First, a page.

Secretary of State John Kerry and Director of National Intelligence (DNI) James Clapper within 24 hours of one another gave conflicting testimony before separate congressional committees about the extent and seriousness of Islamist jihadi terrorism.
In testimony before the House Committee on Foreign Affairs in February, Kerry stated, “Our citizens, our world today is actually, despite [ISIS], despite the visible killings that you see and how horrific they are, we are actually living in a period of less daily threat to Americans and to people in the world than normally — less deaths, less violent deaths today than through the last century. And so even the concept of state war has changed in many people’s minds, and we’re seeing now more asymmetrical kinds of struggles.”
Retired Lt. Gen. Michael Flynn, former director of the Defense Intelligence Agency and director of intelligence for the Joint Chiefs of Staff, US Central Command and Joint Special Operations Command — who reputedly was forced to retire because of his disagreement with the White House over calling Islamist extremism for what it is — responded by telling told Fox News Kerry is "out of touch with reality; he clearly is not listening to the entire US Intelligence Community."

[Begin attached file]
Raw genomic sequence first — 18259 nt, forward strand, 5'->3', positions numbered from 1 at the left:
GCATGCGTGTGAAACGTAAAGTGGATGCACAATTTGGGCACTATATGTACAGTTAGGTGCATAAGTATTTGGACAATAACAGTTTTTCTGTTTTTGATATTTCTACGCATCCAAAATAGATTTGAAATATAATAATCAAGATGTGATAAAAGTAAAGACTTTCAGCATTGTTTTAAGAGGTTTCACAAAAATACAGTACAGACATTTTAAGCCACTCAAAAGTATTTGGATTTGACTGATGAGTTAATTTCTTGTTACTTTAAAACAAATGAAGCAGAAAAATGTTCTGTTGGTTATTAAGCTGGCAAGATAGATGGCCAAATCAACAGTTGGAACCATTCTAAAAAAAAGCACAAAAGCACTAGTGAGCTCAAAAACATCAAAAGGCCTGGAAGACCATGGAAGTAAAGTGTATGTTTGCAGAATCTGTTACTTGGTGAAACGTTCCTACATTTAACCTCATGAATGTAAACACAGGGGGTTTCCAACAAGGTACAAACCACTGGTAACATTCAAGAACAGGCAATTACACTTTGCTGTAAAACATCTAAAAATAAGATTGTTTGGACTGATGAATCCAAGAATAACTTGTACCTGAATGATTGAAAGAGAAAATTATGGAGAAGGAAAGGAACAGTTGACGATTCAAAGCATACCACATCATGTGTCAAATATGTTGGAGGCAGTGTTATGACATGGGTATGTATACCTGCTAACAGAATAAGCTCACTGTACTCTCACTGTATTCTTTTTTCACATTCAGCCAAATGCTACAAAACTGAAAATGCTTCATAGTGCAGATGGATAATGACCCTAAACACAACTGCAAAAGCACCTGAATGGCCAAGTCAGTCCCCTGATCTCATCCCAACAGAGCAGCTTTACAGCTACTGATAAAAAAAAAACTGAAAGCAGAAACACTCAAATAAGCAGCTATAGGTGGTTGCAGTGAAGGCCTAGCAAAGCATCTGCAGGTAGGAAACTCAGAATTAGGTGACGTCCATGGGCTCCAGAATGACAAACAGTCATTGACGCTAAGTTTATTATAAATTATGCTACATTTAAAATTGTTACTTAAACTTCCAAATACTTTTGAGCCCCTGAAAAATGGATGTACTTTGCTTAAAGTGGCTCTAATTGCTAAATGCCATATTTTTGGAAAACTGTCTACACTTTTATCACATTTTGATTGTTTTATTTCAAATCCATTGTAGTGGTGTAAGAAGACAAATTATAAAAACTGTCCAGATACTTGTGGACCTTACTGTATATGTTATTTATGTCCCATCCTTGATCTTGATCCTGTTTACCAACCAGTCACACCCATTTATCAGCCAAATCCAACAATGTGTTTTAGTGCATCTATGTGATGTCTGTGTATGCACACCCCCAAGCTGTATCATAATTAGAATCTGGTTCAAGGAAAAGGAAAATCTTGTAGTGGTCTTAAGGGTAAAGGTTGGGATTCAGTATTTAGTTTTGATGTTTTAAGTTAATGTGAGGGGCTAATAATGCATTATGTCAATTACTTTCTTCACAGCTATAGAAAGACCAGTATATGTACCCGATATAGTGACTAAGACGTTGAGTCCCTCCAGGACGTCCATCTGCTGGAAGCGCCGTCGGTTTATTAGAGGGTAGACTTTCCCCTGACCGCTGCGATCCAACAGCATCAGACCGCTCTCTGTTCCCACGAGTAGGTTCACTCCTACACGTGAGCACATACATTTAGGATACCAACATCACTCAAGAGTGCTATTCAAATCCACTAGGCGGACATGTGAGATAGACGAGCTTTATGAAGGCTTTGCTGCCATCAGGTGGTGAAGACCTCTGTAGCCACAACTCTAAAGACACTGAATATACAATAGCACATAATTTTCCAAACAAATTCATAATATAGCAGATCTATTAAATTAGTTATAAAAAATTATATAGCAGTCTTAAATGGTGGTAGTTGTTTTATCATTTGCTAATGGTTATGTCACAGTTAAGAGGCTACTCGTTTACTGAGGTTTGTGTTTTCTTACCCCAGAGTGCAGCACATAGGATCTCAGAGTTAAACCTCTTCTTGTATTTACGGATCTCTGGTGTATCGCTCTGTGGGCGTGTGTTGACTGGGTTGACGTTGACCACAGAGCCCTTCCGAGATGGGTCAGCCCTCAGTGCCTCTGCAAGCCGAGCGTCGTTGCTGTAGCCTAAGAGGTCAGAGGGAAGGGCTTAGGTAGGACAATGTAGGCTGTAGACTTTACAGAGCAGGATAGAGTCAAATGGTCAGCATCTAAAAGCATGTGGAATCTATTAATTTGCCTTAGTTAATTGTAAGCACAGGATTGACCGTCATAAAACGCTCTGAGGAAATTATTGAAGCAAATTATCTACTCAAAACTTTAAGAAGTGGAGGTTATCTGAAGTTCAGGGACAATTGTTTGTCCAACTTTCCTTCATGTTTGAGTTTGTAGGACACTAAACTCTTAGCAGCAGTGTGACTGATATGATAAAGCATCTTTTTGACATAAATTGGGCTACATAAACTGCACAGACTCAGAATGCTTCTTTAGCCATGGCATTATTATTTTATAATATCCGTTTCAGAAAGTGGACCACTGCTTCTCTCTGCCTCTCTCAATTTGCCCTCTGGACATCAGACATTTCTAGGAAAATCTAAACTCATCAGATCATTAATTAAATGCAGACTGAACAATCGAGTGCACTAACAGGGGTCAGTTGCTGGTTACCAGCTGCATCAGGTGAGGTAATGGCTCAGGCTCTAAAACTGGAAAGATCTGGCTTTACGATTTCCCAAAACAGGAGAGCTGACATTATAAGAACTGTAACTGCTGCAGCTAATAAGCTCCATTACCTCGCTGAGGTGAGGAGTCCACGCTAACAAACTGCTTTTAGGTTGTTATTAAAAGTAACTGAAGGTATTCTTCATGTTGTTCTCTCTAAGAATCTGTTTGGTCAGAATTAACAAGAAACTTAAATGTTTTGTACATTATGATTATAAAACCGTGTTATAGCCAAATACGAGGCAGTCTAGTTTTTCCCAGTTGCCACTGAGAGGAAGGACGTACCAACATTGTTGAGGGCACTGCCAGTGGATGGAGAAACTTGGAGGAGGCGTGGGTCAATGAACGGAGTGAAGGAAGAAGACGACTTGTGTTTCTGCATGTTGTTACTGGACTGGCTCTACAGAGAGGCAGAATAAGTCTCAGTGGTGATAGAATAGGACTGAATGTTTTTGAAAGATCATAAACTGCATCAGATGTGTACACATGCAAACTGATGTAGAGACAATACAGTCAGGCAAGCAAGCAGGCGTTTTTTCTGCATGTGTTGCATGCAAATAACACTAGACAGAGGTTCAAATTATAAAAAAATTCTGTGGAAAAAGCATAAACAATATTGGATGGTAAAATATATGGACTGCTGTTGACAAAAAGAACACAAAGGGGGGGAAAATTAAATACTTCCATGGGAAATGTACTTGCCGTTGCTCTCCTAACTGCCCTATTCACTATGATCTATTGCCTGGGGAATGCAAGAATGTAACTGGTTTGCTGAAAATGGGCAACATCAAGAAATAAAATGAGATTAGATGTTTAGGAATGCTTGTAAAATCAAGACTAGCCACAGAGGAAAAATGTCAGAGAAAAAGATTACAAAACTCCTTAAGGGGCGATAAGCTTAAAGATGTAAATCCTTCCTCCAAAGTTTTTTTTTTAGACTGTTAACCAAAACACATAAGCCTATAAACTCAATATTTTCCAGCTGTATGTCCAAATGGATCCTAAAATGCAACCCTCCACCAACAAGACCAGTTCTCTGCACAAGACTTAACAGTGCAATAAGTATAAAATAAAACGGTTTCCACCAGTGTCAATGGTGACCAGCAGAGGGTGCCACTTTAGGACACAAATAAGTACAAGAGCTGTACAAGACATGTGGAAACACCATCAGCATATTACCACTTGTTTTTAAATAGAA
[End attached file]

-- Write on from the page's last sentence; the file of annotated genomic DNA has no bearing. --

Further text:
Indeed. Clapper subsequently told the Senate Committee on Armed Forces that, “When the final accounting is done, 2014 will have been the most lethal year for global terrorism in the 45 years since such data has been compiled.”
Clapper said, “Preliminary data for the first nine months of 2014 reflects nearly 13,000 attacks which killed 31,000 people,” compared to “just over 11,500 terrorist attacks worldwide [that] killed approximately 22,000 people.”
Clapper told the committee, “About half of all attacks as well as fatalities in 2014 occurred in just three countries: Iraq, Pakistan and Afghanistan. [The Islamic State, or ISIS] conducted more attacks than any other terrorist group in the first nine months of 2014.”
Total Islamist attacks began to skyrocket between 2003 and 2004, when there were approximately 1,500 attacks worldwide, Homeland Security Today was told by the National Consortium for the Study of Terrorism and Responses to Terrorism (START), a Department of Homeland Security (DHS) Center of Excellence based at the University of Maryland.
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